For this type of environment, the European Hydra project develops a "Networked Embedded System Middleware for Heterogeneous Physical Devices", which will help manufacturers and system integrators in building devices that can be networked easily and work together in cost-effective and flexible solutions. The Fraunhofer Institute FIT is the coordinator of the Hydra project.
Researchers from FIT, the Fraunhofer Institute for Applied Information Technology, and from the Fraunhofer Institute for Secure Information Technology SIT demonstrated Hydra at the ICT Mobile Summit in Stockholm. The demo of the Hydra middleware, which has context awareness and security among its main features, used as its scenario a sensor-equipped building that sends short messages to inform about an attempted intrusion or a technical defect.
Visualizing flexibility and functionality in a way that impressed the ICT Mobile Summit jury, the Hydra middleware networked the Lego Mindstorm technology of a model building, a Sony Playstation for management tasks and an oversized fully-functional model of a mobile phone. The demo included a situation where a sensor detects water in the house and alerts the inhabitants by sending a message to their mobile phone. In the next step, an order for an emergency repair is sent to a service company, including a limited-validity electronic key to the building.
"A main issue in the Hydra project is networking a broad range of heterogeneous devices", Dr. Markus Eisenhauer from Fraunhofer FIT, the project’s coordinator, explained. "The middleware makes it easy for developers to integrate additional devices and sensors into a distributed infrastructure. And it helps them take care of privacy and security requirements."
Typical application fields for the Hydra middleware include hospitals, airports and large-scale production facilities. Here, security and privacy have long been major issues. Hence, the concepts for minimizing information exchange and the mechanisms for secure communication, which were developed by the Fraunhofer Institute for Secure Information Technology SIT, are significant features of the Hydra middleware.
Alex Deeg | alfa
New epidemic management system combats monkeypox outbreak in Nigeria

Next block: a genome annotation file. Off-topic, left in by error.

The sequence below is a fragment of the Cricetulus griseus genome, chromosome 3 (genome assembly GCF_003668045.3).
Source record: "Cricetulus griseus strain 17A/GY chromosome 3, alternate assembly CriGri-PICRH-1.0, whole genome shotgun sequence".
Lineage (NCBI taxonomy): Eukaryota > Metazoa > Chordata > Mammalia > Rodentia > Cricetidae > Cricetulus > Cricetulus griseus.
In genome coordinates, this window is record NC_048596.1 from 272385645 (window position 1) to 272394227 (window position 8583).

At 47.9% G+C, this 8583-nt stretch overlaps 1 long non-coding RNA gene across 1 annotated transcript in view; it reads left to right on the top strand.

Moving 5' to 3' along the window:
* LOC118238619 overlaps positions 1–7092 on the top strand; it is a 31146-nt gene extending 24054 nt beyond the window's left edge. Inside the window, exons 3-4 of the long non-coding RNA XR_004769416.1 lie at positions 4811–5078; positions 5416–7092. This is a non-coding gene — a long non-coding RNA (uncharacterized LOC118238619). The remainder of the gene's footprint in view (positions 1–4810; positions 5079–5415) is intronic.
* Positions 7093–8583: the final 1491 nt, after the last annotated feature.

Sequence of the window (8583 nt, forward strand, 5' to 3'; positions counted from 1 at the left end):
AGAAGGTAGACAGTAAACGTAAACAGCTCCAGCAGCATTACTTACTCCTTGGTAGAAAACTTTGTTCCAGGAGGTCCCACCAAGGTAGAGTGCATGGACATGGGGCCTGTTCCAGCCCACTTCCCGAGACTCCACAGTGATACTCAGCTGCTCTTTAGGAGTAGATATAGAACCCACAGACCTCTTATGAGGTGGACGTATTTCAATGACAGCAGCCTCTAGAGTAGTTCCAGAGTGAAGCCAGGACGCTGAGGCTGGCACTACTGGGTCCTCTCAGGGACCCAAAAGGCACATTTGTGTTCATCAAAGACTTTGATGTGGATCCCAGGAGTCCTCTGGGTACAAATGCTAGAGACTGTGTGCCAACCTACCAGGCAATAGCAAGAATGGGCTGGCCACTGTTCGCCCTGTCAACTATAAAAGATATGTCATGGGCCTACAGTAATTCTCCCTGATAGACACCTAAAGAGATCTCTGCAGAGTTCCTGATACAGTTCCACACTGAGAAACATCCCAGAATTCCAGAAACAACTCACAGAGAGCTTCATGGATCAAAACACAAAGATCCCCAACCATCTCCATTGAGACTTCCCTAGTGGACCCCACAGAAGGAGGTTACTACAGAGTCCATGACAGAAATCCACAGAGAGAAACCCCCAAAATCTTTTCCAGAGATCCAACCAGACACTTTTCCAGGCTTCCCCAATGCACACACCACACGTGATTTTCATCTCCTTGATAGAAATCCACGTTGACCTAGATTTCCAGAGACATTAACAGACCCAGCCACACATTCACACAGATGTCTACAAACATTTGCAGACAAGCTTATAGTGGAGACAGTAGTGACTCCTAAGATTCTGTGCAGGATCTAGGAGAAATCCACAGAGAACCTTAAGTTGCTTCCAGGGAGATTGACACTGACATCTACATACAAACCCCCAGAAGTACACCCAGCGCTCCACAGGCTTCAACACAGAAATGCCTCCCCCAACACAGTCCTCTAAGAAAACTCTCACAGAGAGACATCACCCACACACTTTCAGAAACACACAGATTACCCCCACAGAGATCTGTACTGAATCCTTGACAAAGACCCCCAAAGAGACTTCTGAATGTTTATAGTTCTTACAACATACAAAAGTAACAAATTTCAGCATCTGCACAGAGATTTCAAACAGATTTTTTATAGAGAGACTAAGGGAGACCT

15.12.2017 | Helmholtz-Zentrum für Infektionsforschung
Gecko adhesion technology moves closer to industrial uses
13.12.2017 | Georgia Institute of Technology
DNA molecules that follow specific instructions could offer more precise molecular control of synthetic chemical systems, a discovery that opens the door for engineers to create molecular machines with new and complex behaviors.
Researchers have created chemical amplifiers and a chemical oscillator using a systematic method that has the potential to embed sophisticated circuit...
MPQ scientists achieve long storage times for photonic quantum bits which break the lower bound for direct teleportation in a global quantum network.
Concerning the development of quantum memories for the realization of global quantum networks, scientists of the Quantum Dynamics Division led by Professor...
Researchers have developed a water cloaking concept based on electromagnetic forces that could eliminate an object's wake, greatly reducing its drag while...
Tiny pores at a cell's entryway act as miniature bouncers, letting in some electrically charged atoms--ions--but blocking others. Operating as exquisitely sensitive filters, these "ion channels" play a critical role in biological functions such as muscle contraction and the firing of brain cells.
To rapidly transport the right ions through the cell membrane, the tiny channels rely on a complex interplay between the ions and surrounding molecules,...
The miniaturization of the current technology of storage media is hindered by fundamental limits of quantum mechanics. A new approach consists in using so-called spin-crossover molecules as the smallest possible storage unit. Similar to normal hard drives, these special molecules can save information via their magnetic state. A research team from Kiel University has now managed to successfully place a new class of spin-crossover molecules onto a surface and to improve the molecule’s storage capacity. The storage density of conventional hard drives could therefore theoretically be increased by more than one hundred fold. The study has been published in the scientific journal Nano Letters.
Over the past few years, the building blocks of storage media have gotten ever smaller. But further miniaturization of the current technology is hindered by...
11.12.2017 | Event News
08.12.2017 | Event News
07.12.2017 | Event News
15.12.2017 | Power and Electrical Engineering
15.12.2017 | Materials Sciences
15.12.2017 | Life Sciences